In December, another China envoy, German ambassador Wu Ken, dropped hints as to Beijing’s thinking—he reminded a Berlin business crowd of the seven million German cars China buys annually, and mused about declaring them not safe for protectionist reasons. Chancellor Angela Merkel has been reluctant to bar Huawei for exactly this type of trade worry. Meanwhile, Australia and Japan have kept major Chinese firms from 5G, heeding warnings from intelligence brass above other considerations.
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China hasn’t linked 5G to the fate of the Michaels in any respect—“thank goodness,” says Paul Evans, a professor at the Liu Institute for Global Issues at the University of British Columbia. But Beijing is likely watching carefully which sides countries pick in this East-West battle for technological and industrial dominance. “If we line up with the Americans fully on the Huawei decision and the techno-nationalist competition, it is hard seeing that working well for us striking bargains with China on the hostages,” Evans says.
The pervasive opinion in Chinese circles is that Canada is a “cat’s paw” of the United States—a subordinate partner that blindly follows its dictates, says Wesley Wark, a national security expert and visiting professor at the University of Ottawa’s public management centre. The 5G dilemma could be a chance for Canada to show its sovereign decision-making abilities, he says. Wark stresses he doesn’t think Ottawa should factor its prisoner dilemma into its 5G decision. But if it can show China, by act or rhetoric, that it was deciding free of U.S. influence, “it would be wonderful if this created an opening for the Chinese to rethink detention of the two Michaels,” he says.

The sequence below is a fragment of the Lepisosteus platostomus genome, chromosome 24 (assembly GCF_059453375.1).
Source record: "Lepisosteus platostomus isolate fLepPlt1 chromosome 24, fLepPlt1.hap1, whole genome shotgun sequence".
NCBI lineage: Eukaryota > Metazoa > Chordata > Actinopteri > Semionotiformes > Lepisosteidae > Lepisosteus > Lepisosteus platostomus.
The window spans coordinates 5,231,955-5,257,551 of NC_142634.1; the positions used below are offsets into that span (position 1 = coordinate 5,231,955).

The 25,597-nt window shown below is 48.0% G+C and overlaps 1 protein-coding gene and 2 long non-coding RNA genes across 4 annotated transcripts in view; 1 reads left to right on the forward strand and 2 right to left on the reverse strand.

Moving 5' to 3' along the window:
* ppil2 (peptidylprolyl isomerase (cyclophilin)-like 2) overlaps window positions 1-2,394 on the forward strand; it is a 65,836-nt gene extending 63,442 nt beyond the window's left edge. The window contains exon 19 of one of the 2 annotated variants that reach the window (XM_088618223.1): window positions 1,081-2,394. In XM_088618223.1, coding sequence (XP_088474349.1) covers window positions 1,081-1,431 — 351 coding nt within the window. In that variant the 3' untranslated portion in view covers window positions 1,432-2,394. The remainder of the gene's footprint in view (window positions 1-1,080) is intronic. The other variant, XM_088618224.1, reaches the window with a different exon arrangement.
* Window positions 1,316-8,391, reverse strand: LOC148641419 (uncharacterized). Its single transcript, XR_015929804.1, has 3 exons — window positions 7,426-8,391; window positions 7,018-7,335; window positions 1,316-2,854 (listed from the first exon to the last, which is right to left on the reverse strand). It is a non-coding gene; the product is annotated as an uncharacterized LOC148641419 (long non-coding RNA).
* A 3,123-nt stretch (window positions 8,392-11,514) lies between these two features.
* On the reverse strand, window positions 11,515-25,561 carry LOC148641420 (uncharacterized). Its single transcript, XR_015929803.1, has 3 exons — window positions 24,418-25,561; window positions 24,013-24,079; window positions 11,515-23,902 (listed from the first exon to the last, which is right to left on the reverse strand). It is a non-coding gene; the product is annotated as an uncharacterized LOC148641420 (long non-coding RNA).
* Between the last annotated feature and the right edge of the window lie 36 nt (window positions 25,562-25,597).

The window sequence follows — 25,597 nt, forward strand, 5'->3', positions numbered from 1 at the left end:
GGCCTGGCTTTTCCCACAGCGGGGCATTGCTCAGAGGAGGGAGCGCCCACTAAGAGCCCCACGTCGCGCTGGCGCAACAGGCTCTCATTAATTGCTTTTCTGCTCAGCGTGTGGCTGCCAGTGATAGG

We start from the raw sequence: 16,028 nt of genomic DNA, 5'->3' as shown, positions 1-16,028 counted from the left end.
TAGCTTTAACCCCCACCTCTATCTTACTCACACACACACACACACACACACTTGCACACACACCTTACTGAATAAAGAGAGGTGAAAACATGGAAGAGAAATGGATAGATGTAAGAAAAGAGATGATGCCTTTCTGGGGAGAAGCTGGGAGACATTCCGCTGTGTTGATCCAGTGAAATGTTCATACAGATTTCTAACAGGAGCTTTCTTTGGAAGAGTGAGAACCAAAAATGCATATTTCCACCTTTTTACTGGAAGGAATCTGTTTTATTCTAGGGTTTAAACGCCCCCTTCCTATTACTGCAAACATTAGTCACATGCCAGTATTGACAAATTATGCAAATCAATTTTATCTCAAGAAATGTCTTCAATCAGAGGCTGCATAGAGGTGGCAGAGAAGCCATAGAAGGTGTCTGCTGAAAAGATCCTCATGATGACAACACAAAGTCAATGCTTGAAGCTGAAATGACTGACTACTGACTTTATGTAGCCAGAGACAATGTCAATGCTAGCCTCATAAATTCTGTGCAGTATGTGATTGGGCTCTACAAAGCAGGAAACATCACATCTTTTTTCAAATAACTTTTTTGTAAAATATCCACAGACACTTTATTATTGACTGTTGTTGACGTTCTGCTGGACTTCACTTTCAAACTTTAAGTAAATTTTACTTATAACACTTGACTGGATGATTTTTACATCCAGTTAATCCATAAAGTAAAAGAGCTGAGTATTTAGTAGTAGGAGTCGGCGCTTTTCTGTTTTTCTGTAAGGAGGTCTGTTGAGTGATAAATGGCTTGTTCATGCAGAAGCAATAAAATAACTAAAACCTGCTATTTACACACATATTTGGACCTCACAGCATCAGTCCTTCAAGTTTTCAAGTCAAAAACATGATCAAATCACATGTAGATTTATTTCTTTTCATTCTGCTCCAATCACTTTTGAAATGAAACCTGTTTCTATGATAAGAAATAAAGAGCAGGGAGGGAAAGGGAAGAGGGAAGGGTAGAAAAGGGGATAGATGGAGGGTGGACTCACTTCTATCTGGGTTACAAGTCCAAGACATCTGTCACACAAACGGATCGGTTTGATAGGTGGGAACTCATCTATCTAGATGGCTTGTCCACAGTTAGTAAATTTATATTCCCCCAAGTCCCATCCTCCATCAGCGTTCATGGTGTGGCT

Wark believes the United Kingdom may have given Canada a path forward with a compromise decision that seems to have mollified China (though not the United States). The U.K. is singling out Huawei as a “high-risk vendor” that cannot build its core 5G system or any equipment around critical government infrastructure, but can supply periphery hardware—gear like antennas that merely transmit data between users and the secure core. This route may prove appealing to Canada, as telecommunications majors Telus and Bell have both said they’ll seek different providers for their 5G cores, but wish to be able to incorporate Huawei gear elsewhere in the network.
A more co-operative stance on Huawei than the United States wants may help improve atmospherics between China and Canada, says Gordon Houlden, director of the China Institute at the University of Alberta. “Even the answer that China would most like—Huawei, fine, fire away—will not get the Michaels out tomorrow, I’m afraid,” he says. “But a nuanced decision will help create the environment that might make it somewhat easier to work toward a solution.”
Into this stew comes a coronavirus, which has ravaged China, killed thousands and sickened tens of thousands more, and is hitting the country where it hurts. “The Chinese economy right now is contracting,” says Gordon Chang, who points to lower crude oil demand, shuttered factories and container ships leaving ports far below capacity.